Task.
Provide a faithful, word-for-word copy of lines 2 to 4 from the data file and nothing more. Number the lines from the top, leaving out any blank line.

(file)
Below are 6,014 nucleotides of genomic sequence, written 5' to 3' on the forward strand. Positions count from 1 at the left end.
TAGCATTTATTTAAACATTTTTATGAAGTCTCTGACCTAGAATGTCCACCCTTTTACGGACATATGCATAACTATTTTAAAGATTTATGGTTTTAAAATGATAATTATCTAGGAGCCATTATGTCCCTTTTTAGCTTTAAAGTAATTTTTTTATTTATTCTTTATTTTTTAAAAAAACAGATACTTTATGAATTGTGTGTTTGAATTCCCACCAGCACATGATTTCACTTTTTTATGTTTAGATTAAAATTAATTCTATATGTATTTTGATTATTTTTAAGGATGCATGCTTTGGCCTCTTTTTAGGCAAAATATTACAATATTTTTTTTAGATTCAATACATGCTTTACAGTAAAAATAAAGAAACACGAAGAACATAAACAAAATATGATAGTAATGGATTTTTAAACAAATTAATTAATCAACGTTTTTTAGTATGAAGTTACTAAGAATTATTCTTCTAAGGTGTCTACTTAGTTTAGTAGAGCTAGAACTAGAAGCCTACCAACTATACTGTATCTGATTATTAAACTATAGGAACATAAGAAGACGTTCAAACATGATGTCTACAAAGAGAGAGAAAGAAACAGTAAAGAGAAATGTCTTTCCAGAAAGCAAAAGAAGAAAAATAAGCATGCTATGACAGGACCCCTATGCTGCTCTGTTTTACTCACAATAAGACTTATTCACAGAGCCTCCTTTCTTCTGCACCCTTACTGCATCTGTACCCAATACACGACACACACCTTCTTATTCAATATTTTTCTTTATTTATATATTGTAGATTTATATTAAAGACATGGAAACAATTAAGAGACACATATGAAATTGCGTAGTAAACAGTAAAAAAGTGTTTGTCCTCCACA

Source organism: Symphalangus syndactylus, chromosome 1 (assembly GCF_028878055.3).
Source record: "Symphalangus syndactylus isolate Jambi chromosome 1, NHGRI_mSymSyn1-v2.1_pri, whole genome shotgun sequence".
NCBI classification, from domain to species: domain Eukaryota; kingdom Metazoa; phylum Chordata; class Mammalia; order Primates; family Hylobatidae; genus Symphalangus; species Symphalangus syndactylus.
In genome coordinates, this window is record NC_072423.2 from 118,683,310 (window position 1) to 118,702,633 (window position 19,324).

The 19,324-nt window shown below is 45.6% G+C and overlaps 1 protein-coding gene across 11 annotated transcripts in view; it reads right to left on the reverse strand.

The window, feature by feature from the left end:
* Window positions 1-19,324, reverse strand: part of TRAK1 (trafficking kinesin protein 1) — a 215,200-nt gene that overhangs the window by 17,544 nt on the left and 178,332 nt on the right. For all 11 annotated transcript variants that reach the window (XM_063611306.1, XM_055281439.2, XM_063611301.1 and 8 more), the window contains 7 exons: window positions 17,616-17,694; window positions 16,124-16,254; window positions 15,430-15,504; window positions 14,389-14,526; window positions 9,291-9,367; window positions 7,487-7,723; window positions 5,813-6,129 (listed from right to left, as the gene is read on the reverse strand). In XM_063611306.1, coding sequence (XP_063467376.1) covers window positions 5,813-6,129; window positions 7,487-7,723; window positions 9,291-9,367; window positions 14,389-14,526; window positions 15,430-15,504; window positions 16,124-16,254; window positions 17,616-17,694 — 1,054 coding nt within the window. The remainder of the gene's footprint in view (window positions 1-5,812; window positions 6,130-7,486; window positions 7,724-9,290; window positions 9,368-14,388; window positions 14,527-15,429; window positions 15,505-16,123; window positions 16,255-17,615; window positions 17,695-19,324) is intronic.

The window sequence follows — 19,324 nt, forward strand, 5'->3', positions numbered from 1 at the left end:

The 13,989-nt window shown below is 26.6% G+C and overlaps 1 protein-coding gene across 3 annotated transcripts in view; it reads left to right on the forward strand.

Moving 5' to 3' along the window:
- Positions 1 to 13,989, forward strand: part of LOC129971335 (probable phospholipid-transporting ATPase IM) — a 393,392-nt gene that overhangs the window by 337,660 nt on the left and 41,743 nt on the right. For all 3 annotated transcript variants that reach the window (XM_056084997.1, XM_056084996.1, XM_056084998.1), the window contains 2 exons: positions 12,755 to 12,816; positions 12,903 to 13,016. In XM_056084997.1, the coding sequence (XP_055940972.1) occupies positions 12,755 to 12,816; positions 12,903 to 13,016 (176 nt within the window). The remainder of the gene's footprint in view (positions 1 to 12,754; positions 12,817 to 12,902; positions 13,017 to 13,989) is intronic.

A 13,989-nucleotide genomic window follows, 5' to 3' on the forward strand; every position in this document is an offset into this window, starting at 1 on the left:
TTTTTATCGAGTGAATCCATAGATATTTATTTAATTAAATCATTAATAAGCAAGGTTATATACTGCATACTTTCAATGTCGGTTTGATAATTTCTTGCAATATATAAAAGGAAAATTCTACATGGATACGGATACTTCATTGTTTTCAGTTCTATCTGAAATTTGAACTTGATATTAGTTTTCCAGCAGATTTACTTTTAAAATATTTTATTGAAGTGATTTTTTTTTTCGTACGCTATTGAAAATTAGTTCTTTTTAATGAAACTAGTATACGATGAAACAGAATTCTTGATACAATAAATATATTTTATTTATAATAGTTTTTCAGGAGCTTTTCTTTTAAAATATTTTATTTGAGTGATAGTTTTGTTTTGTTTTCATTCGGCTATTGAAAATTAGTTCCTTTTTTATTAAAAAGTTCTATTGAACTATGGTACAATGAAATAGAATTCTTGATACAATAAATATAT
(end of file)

TAGCATTTATTTAAACATTTTTATGAAGTCTCTGACCTAGAATGTCCACCCTTTTACGGACATATGCATAACTATTTTAAAGATTTATGGTTTTAAAATGATAATTATCTAGGAGCCATTATGTCCCTTTTTAGCTTTAAAGTAATTTTTTTATTTATTCTTTATTTTTTAAAAAAACAGATACTTTATGAATTGTGTGTTTGAATTCCCACCAGCACATGATTTCACTTTTTTATGTTTAGATTAAAATTAATTCTATATGTATTTTGATTATTTTTAAGGATGCATGCTTTGGCCTCTTTTTAGGCAAAATATTACAATATTTTTTTTAGATTCAATACATGCTTTACAGTAAAAATAAAGAAACACGAAGAACATAAACAAAATATGATAGTAATGGATTTTTAAACAAATTAATTAATCAACGTTTTTTAGTATGAAGTTACTAAGAATTATTCTTCTAAGGTGTCTACTTAGTTTAGTAGAGCTAGAACTAGAAGCCTACCAACTATACTGTATCTGATTATTAAACTATAGGAACATAAGAAGACGTTCAAACATGATGTCTACAAAGAGAGAGAAAGAAACAGTAAAGAGAAATGTCTTTCCAGAAAGCAAAAGAAGAAAAATAAGCATGCTATGACAGGACCCCTATGCTGCTCTGTTTTACTCACAATAAGACTTATTCACAGAGCCTCCTTTCTTCTGCACCCTTACTGCATCTGTACCCAATACACGACACACACCTTCTTATTCAATATTTTTCTTTATTTATATATTGTAGATTTATATTAAAGACATGGAAACAATTAAGAGACACATATGAAATTGCGTAGTAAACAGTAAAAAAGTGTTTGTCCTCCACA

Source organism: Symphalangus syndactylus, chromosome 1 (assembly GCF_028878055.3).
Source record: "Symphalangus syndactylus isolate Jambi chromosome 1, NHGRI_mSymSyn1-v2.1_pri, whole genome shotgun sequence".